America for embellishments, and were briefly held up at customs, while anti-japanese sentiments in the wake of the war sparked concerns about the origins of the ivory silk used in the gown. The British public felt extremely invested in the marriage of their future Queen, and there were even reports of people sending in their own clothing coupons to aid with the making of the dress, amid rumours that the Princess would be subject to the same restrictions as everyone else. However, Hartnell’s creation was spectacular, managing to be both pretty and supremely regal. Viewers of The Crown will recall that the hugely popular television series chose the Royal wedding for its opening scene, the moment that propelled the Princess into the spotlight for the first time, her youth and loveliness accentuated by her breathtaking costume, which cost £30,000 to replicate for the 2016 episode.
When Princess Margaret married the photographer Antony Armstrong-jones almost 13 years later, Hartnell was also her couturier of choice. At 29, she was an older bride than her sister, with sophisticated tastes and a glamorous social circle. She was a long-standing client of Christian Dior, who described her as ‘a real fairy-tale princess, delicate, graceful, exquisite’. Her silk organza gown was markedly different to her sister’s, notable for its simplicity and lack of adornment, which not only suited her petite frame, but also reflected the changing era. It was 1960 and Margaret was the first British Royal in 400 years to marry a commoner. The decade to follow was to be remembered for breaking down class barriers and fostering a new liberal atmosphere, and Princess Margaret’s marriage exemplified that, and her wedding too captured the zeitgeist – or perhaps defined it.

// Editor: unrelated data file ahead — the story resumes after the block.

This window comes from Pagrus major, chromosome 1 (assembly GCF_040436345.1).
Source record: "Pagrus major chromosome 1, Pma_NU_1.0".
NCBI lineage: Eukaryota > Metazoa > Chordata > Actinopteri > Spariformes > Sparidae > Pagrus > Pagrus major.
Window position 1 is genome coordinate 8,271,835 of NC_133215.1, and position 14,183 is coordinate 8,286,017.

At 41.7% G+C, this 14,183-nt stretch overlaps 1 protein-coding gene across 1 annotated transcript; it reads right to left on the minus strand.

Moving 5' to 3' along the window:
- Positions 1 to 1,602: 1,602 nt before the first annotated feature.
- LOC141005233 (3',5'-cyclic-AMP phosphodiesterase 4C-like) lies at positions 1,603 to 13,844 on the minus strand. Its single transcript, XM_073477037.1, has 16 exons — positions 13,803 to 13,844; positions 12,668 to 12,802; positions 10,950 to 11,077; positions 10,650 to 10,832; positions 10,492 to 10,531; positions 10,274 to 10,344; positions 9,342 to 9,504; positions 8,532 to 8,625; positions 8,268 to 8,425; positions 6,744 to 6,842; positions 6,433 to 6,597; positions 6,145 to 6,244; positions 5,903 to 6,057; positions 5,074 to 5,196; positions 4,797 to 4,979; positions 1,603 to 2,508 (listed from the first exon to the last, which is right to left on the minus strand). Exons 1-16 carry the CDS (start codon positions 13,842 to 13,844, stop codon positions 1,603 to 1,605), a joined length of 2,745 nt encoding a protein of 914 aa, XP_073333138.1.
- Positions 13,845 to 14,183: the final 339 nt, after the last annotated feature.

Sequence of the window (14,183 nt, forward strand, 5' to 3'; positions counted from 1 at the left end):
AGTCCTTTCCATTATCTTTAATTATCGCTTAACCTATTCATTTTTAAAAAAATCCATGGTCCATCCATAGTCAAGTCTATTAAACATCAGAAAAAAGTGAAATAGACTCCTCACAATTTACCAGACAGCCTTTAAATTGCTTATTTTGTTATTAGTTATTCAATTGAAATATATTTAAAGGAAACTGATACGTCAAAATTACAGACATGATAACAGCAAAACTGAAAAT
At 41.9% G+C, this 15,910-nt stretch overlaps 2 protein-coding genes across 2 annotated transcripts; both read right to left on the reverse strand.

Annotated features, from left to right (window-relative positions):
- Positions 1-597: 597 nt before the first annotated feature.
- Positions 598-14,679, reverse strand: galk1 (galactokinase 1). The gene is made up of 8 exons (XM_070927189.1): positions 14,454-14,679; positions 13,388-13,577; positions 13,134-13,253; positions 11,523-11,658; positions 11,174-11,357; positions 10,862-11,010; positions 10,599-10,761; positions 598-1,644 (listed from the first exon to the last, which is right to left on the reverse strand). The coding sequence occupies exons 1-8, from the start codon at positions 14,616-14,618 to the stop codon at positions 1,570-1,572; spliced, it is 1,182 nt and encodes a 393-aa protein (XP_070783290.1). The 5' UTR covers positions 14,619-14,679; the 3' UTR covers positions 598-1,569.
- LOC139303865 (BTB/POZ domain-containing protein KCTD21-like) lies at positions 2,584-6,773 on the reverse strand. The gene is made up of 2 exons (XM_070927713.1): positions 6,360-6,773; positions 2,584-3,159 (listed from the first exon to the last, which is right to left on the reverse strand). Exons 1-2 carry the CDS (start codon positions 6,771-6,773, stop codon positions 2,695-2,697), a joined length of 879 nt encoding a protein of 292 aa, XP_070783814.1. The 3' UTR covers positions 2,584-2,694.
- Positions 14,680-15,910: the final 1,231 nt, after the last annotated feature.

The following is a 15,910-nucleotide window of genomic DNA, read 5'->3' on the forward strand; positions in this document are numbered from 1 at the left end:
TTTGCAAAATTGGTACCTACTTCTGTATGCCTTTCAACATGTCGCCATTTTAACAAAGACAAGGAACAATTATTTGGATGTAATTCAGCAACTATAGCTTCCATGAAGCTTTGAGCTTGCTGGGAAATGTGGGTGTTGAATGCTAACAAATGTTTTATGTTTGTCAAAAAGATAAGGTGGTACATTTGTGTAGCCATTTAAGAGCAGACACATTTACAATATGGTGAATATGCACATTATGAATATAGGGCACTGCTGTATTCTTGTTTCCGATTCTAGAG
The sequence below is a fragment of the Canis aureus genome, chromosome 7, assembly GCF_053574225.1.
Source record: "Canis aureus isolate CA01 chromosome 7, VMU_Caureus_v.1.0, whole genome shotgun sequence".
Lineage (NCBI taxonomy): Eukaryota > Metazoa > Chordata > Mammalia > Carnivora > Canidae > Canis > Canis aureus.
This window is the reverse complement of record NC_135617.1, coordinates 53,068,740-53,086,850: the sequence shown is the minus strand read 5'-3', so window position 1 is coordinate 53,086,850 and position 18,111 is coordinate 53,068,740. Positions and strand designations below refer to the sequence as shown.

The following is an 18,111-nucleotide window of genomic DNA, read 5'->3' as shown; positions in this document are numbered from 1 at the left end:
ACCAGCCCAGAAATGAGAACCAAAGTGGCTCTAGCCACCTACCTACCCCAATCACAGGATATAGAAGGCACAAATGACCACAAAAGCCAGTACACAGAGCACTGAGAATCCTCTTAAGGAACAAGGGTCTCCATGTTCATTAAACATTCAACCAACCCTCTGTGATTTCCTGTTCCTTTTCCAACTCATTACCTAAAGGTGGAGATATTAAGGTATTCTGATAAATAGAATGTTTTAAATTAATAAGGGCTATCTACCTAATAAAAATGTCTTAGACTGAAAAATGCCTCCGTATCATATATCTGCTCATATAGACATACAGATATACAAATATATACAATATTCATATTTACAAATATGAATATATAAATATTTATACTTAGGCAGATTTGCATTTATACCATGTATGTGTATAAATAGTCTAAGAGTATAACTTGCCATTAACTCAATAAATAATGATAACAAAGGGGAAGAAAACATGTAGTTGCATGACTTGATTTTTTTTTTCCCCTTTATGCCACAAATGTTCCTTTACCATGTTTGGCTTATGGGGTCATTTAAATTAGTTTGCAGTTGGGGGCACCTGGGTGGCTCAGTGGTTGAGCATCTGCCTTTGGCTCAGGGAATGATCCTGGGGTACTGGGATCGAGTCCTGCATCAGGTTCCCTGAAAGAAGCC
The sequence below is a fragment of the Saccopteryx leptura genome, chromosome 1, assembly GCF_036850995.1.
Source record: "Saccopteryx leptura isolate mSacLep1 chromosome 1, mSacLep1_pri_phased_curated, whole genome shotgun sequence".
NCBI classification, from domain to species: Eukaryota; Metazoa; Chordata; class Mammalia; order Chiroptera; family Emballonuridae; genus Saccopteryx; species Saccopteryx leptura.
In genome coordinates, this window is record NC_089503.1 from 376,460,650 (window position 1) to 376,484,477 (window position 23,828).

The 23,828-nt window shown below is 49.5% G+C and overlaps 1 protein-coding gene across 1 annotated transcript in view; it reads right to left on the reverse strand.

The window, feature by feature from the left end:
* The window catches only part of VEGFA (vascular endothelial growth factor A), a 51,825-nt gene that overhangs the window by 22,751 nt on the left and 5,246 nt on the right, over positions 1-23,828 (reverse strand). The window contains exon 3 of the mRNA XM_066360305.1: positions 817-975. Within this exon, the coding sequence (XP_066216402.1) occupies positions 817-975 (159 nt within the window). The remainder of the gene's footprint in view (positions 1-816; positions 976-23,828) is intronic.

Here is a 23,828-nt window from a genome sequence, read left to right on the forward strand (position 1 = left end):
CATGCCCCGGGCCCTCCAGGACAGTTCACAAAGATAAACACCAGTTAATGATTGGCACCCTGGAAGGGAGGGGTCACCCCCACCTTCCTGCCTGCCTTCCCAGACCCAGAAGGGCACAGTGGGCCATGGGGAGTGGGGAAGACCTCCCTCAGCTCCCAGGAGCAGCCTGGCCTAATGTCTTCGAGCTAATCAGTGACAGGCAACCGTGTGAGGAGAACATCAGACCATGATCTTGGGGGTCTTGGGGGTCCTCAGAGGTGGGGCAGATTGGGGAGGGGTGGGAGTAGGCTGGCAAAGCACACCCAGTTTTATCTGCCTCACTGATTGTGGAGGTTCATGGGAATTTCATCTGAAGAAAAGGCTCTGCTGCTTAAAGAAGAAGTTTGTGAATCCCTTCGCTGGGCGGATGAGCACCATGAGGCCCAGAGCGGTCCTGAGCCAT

However, it is Princess Diana who best exemplifies the romantic ideal of a virginal bride in a fairy-tale gown. The image of her stepping out of a horse-drawn carriage in July 1981, borne up to St Paul’s in a cloud of chiffon and taffeta, captured the imagination of the entire nation. The designers David and Elizabeth Emanuel recalled how she was keen to make a statement with the dress, and kept the details of the design a secret, wanting it to be a surprise. She succeeded – her 25-foot train remains the longest in Royal history, while the voluminous puffed sleeves, corseted waist and huge skirt set the tone for bridalwear for the rest of the decade, a New Romantic gown worn by one of the era’s most famous figures. ‘Just two days after the wedding there were headlines about copies of the dress being available to buy,’ says Eleri Lynn, who curated an exhibition on Diana’s style at Kensington Palace last year. ‘The fact that Diana chose to work with young, upcoming names rather than with the more established, traditional designers perhaps gave an insight into how she viewed her role – that she intended to take a contemporary approach.’